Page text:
Where to Go Wine Tasting in California

California wine region

3min read

Published 7 May 2021


Considering California is pretty laid-back, wine is serious business here. In fact, tourists love the Golden State vineyards almost as much as they love its theme parks and vibrant cities – the Napa Valley alone pulls in over 3.3 million visitors a year! But what’s so fantastic about its grape-growing regions when compared to the rest of the USA, or even the world? And which ones should you sip and swirl in on your next trip over the pond? Check out our guide to the best regions to try wine tasting in California:


Napa & Sonoma Valleys

WHEN TO GO: During harvest (late August-October) for the full wine-making experience.

Together these twin valleys – located an hour north-east of San Francisco – make up California’s most famous wine region. And with hills and fields entwined with vines that give way to over 400+ wineries, producing Pinot, Chardonnay and Merlot by the bucket-load, it’s easy to see why. Its popularity means there are innumerable ways to soak up this vino-infused region too: you can cycle through the vines, take a tour of the farms, soar above the fields in a hot-air balloon or even chug through the countryside onboard the gourmet Napa Valley Wine Train.

Mendocino County

WHEN TO GO: March, so you can pair vineyard visits with the Mendocino Coast Whale Festivals.

A confection of towering redwoods, sightings of migrating whales and vintners – what’s not to love about Mendocino? Further north than Napa and Sonoma but lesser known, this rugged coastal region is huge. It stretches for 2.4 million acres and deep within that you’ll find over 550 wineries split across three areas: Anderson Valley, Redwood Corridor and the coast. Signature blends for the region include local Cabernet Sauvignons and Pinot Gris.



WHEN TO GO: September, when there’s less fog along the coast.

The Monterey peninsula is more famous for the Bay of the same moniker than it is for wine, but this coastal paradise along Pacific Highway 1 is actually home to 40,000 acres of vineyard. In fact, it’s actually one of the prettiest places to sample wine in the state – ocean lovers can sip their favourite Grenache or Pinot Noir while gazing across the picturesque coastline. Sample wines from Monterey’s ‘Deep Blue Canyon’ for a really unique flavour that you won’t get in any other Californian wine region.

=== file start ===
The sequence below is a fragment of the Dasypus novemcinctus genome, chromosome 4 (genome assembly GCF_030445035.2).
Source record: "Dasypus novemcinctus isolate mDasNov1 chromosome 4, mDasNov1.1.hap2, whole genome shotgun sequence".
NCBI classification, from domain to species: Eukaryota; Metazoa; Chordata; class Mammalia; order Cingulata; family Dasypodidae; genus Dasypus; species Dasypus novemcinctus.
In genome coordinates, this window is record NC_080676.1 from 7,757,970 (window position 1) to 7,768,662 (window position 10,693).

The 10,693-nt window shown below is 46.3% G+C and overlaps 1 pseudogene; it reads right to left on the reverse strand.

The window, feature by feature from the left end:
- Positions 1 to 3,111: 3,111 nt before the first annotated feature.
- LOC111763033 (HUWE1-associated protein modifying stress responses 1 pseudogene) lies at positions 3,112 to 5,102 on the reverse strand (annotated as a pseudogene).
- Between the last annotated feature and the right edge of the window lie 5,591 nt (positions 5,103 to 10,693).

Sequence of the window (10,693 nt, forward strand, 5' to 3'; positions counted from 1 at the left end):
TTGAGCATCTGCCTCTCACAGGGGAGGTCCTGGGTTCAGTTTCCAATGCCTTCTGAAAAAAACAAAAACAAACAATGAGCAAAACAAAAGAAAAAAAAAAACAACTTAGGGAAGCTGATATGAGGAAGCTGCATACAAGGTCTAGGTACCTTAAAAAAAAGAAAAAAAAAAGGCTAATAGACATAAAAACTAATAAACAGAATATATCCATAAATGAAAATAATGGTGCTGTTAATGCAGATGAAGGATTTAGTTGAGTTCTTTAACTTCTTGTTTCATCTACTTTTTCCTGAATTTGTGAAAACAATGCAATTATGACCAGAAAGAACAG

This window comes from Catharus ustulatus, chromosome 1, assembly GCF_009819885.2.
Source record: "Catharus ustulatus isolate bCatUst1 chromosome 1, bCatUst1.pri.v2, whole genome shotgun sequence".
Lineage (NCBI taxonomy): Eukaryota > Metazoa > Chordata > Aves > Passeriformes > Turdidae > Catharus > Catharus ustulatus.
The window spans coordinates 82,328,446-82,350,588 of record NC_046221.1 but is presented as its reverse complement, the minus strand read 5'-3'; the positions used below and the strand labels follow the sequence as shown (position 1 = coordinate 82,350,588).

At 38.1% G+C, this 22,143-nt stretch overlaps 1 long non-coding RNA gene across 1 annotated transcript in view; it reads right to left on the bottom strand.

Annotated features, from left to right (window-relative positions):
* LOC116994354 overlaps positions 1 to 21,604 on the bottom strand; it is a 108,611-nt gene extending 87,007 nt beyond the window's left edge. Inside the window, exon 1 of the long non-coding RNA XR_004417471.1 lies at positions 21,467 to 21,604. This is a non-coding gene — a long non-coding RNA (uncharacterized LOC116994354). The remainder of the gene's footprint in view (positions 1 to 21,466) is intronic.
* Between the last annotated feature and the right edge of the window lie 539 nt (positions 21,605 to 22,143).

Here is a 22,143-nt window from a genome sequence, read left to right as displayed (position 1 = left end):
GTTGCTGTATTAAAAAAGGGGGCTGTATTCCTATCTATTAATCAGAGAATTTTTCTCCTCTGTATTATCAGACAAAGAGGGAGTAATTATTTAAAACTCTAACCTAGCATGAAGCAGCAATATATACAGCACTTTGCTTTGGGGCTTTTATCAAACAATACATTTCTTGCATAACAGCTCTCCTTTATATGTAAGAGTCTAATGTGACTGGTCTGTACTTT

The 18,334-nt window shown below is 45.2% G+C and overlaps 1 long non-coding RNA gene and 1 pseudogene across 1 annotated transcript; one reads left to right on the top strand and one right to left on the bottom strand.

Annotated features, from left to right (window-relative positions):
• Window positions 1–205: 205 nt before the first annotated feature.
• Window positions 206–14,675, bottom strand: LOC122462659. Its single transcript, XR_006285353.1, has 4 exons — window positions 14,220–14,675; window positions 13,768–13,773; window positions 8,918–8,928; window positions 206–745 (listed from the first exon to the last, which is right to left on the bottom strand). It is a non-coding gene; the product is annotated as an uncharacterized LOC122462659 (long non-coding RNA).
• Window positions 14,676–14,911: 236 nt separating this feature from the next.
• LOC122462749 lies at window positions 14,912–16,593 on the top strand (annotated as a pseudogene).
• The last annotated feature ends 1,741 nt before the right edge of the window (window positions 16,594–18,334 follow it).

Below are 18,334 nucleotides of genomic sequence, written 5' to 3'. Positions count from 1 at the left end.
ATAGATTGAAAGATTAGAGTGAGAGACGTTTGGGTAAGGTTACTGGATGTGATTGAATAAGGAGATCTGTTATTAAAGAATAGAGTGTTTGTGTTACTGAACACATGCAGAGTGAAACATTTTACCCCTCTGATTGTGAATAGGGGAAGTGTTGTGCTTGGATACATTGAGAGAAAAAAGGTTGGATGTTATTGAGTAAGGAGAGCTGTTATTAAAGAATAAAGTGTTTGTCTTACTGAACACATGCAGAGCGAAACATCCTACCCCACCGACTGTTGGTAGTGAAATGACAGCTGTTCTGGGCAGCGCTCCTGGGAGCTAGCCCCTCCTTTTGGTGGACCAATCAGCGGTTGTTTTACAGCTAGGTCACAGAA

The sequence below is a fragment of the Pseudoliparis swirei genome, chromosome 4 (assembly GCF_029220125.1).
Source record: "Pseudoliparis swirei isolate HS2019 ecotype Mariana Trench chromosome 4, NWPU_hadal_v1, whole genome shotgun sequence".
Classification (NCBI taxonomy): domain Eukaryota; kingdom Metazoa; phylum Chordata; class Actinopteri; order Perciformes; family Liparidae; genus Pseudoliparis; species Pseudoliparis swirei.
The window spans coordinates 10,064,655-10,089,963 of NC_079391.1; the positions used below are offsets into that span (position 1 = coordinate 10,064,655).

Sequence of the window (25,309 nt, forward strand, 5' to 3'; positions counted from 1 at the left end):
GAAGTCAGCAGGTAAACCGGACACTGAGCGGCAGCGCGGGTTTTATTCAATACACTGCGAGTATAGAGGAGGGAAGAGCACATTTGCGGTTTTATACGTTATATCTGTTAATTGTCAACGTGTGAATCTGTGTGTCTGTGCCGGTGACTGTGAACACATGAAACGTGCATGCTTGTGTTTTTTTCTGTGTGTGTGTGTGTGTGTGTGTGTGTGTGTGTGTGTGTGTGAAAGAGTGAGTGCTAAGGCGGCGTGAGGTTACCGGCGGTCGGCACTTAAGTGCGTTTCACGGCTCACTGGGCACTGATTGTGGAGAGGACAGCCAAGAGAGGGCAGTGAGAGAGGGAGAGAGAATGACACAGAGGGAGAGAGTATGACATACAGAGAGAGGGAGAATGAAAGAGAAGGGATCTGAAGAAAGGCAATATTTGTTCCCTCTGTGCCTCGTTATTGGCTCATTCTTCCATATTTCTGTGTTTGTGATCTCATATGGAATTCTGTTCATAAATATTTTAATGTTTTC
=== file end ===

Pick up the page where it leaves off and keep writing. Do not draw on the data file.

WHEN TO GO: Visit in May for ‘ZinFest’, Lodi’s celebration of all things Zinfandel.

Billed as the next Napa Valley, this eastern California region is fairly remote when compared to the state’s other wine countries. Its isolation has no bearing on quality though: Lodi boasts 100,000 acres of planted vines and, despite the fame of other Golden State wine regions, it's actually North America’s top producer of Cabernet Sauvignon, Zinfandel and Sauvignon Blanc – to name a few. The wines here feel fruitier and more innovative than the rest of California, with grape-growers experimenting with varieties from all over the world. This one is the up-and-comer, Napa’s young and trendy cousin – despite its wine-making being decades old that is.

Paso Robles

WHEN TO GO: For abundant wine tasting, seminars on blending and a winemaker dinner, visit in February for Blendfest.

Paso Robles knows its wine. Located midway between San Francisco and LA, it’s the perfect blend of Southern and Northern California sensibilities, its 200+ wineries offering state-wide premium classics like Zinfandel and Cabernet Sauvignon as well as Syrah, Voignier and Roussanne. Be sure to visit the historic downtown area for a heritage feel too, you can scour boutique shops and the 14 charming tasting rooms peppered around the streets.


Santa Cruz

WHEN TO GO: Visit in spring for warm weather without the crowds – you’ll get the jump on surfing, whale-watching and of course wine tasting.

Santa Cruz may be home to one of the oldest wine scenes in the USA, but it’s also one of the most diverse. Legendary winemakers like Paul Masson, Martin Ray and David Bruce started here and you can still taste their influence in the Cabernet Sauvignon, Chardonnay and award-winning Pinot Noir. It has a plethora of celebrated varietals, not to mention several wine trails to help visitors navigate the best tipples the region has to offer.

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